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Text Book: Digital Design 4th Ed.

Chap 1 1.6 Signed Binary Numbers

Next table shows signed binary numbers

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Text Book: Digital Design 4th Ed.

Chap 1 1.6 Signed Binary Numbers

Arithmetic addition Arithmetic subtraction See next table

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Text Book: Digital Design 4th Ed.

Chap 1 1.6 Signed Binary Numbers

The addition of two numbers in the signed magnitude system follows the rules of ordinary arithmetic.

If the signed are the same, we add the two magnitudes and give the sum the common sign.

If the signed are different, we subtract the smaller magnitude from the larger and give the difference the sign of the larger magnitude. EX. (+25) + (-38) = -(38 - 25) = -13

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Text Book: Digital Design 4th Ed.

Chap 1 1.6 Signed Binary Numbers

The addition of two signed binary numbers with negative numbers represented in signed 2’s complement form is obtained from the addition of the two numbers, including their signed bits. A carry out of the signed bit position is discarded (note that the 4th case).

See examples in next page.

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Text Book: Digital Design 4th Ed.

Chap 1 1.6 Signed Binary Numbers

## + +

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Text Book: Digital Design 4th Ed.

Chap 1 1.7 Binary Codes

BCD (Binary-Coded Decimal) Code Table 1.4 Decimal codes Table 1.5

(4 different Codes for the Decimal Digits) Gray code Table 1.6

ASCII character code Table 1.7 Error Detecting code

See next tables 1.4~1.7

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Text Book: Digital Design 4th Ed.

Chap 1 1.7 Binary Codes

BCD Code

Decimal codes Gray code

ASCII character code Error Detecting code See next tables

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Text Book: Digital Design 4th Ed.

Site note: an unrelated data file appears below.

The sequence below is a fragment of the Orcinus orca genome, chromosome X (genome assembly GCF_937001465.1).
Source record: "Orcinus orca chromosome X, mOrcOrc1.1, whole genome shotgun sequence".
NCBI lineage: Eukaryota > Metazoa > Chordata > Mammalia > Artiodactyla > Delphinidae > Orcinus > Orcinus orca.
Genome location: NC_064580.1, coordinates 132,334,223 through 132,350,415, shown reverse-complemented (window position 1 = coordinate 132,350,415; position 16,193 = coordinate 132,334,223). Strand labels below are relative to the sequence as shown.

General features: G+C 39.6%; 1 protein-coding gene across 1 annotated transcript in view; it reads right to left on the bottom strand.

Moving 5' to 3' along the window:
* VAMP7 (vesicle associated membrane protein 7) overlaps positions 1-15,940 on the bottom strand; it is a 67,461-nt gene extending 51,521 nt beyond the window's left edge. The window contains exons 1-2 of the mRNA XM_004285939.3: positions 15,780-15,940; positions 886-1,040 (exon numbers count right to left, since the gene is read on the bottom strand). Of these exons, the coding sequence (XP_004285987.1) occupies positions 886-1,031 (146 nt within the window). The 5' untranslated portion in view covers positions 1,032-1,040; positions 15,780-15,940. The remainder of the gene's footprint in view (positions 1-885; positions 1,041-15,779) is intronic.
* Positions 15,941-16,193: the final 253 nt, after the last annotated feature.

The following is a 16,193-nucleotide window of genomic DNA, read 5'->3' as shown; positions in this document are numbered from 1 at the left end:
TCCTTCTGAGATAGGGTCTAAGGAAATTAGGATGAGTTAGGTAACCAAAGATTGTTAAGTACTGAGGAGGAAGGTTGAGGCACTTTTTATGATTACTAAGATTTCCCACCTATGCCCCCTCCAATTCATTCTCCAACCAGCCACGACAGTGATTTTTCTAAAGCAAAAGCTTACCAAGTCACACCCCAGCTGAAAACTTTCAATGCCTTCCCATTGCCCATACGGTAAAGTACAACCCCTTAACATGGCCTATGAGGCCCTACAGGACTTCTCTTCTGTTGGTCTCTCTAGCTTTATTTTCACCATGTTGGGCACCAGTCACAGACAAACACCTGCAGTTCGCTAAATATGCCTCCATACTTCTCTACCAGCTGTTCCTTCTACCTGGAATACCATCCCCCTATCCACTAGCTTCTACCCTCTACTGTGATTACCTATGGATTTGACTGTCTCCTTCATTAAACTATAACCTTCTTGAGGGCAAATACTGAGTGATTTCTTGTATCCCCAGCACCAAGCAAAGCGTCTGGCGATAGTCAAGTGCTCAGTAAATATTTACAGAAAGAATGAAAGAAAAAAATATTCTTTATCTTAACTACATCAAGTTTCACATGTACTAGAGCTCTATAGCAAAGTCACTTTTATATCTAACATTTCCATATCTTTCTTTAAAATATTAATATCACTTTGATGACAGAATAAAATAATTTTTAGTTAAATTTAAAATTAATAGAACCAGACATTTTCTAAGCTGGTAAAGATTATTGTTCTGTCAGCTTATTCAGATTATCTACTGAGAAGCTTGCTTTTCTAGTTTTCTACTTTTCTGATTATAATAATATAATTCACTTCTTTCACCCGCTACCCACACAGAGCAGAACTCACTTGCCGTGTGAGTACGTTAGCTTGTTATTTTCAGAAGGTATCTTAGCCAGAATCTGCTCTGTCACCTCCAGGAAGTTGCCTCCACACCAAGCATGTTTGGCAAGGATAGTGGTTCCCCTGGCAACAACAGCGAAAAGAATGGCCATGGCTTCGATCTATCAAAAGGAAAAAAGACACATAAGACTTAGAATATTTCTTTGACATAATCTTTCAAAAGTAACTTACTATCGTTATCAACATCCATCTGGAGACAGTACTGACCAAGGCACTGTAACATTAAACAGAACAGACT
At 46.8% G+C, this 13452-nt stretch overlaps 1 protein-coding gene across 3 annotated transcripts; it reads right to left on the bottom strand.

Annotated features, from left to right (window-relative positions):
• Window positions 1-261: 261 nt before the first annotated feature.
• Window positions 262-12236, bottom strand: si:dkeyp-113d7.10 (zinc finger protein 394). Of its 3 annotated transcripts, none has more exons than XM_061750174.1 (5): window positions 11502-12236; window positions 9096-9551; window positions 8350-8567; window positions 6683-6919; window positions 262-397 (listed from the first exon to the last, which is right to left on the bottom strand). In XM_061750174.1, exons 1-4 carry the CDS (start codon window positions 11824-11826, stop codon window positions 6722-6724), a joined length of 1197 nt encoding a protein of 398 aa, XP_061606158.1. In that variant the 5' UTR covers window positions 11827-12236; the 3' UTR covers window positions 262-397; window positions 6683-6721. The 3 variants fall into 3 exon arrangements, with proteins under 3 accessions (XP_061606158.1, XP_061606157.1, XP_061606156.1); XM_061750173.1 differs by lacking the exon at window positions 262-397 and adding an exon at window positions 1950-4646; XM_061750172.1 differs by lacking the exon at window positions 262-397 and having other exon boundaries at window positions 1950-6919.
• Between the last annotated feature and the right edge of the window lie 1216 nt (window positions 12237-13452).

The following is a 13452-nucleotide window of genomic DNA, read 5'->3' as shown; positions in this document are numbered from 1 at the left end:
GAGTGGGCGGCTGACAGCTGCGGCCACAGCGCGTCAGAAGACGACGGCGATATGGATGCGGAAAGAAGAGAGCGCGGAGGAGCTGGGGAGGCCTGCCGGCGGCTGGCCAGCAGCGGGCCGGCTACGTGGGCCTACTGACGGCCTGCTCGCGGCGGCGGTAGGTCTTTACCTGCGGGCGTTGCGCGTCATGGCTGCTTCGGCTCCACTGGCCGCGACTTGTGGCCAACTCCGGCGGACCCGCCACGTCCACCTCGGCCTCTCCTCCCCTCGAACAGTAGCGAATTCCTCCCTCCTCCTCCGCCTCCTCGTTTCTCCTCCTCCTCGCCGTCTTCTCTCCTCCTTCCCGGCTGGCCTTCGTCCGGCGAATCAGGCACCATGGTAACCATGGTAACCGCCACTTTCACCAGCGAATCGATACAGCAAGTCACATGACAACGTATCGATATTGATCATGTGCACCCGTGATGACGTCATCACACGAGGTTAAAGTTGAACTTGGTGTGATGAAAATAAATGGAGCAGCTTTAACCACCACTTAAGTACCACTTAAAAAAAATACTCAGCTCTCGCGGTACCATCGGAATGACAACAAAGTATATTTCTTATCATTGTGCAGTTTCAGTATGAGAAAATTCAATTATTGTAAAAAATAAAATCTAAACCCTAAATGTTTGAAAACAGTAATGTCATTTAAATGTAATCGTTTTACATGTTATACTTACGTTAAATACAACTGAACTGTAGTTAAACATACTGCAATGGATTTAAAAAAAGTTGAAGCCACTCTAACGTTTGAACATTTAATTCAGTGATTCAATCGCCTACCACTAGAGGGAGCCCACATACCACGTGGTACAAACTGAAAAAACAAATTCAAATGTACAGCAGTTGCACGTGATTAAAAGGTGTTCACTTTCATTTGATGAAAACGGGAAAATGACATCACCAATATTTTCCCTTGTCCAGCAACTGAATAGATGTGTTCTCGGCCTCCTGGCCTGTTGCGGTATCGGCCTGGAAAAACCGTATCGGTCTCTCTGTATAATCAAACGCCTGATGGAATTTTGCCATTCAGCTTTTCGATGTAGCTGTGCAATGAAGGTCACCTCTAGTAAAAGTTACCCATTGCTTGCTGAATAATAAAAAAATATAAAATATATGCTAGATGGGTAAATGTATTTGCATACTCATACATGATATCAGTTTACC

Chap 1 1.7 Binary Codes

BCD Code

Decimal codes Gray code

ASCII character code Error Detecting code See next tables

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Text Book: Digital Design 4th Ed.

Chap 1 1.7 Binary Codes

BCD Code

Decimal codes Gray code

ASCII character code Error Detecting code See next tables

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Text Book: Digital Design 4th Ed.

Chap 1 1.7 Binary Codes

BCD Code

Decimal codes Gray code

ASCII character code Error Detecting code See next tables

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Text Book: Digital Design 4th Ed.

Chap 1 1.8 Binary Storage and Registers

A register is a group of binary cells.

A register with n cells can store any discrete quantity of information that contains n bits.

A digital system is characterized by its registers and the components that perform data processing.

In digital systems, a register transfer operation is a basic operation that consists of a transfer of binary information from one set of registers into another set of registers.

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Text Book: Digital Design 4th Ed.

Chap 1 1.8 Binary Storage and Registers

A register is a group of binary cells.

A register with n cells can store any discrete quantity of information that contains n bits.

A digital system is characterized by its registers and the components that perform data processing.

In digital systems, a register transfer operation is a basic operation that consists of a transfer of binary information from one set of registers into another set of registers.

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Text Book: Digital Design 4th Ed.

Chap 1 1.8 Binary Storage and Registers

A register is a group of binary cells.

A register with n cells can store any discrete quantity of information that contains n bits.

A digital system is characterized by its registers and the components that perform data processing.

In digital systems, a register transfer operation is a basic operation that consists of a transfer of binary information from one set of registers into another set of registers.

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Text Book: Digital Design 4th Ed.

Chap 1 1.9 Binary Logic

Binary logic consists of binary variables and a set of logical operations.

There are three basic logical operations:

AND, OR, and NOT.

AND, OR, NOT: Table 1.8 Binary signals: Figure 1.3

Logic circuit: Figures 1.4~1.6 Ex 1.35, 1.36

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Binary logic consists of binary variables and a set of logical operations.

There are three basic logical operations:

AND, OR, and NOT.

See truth table 1.8 next page.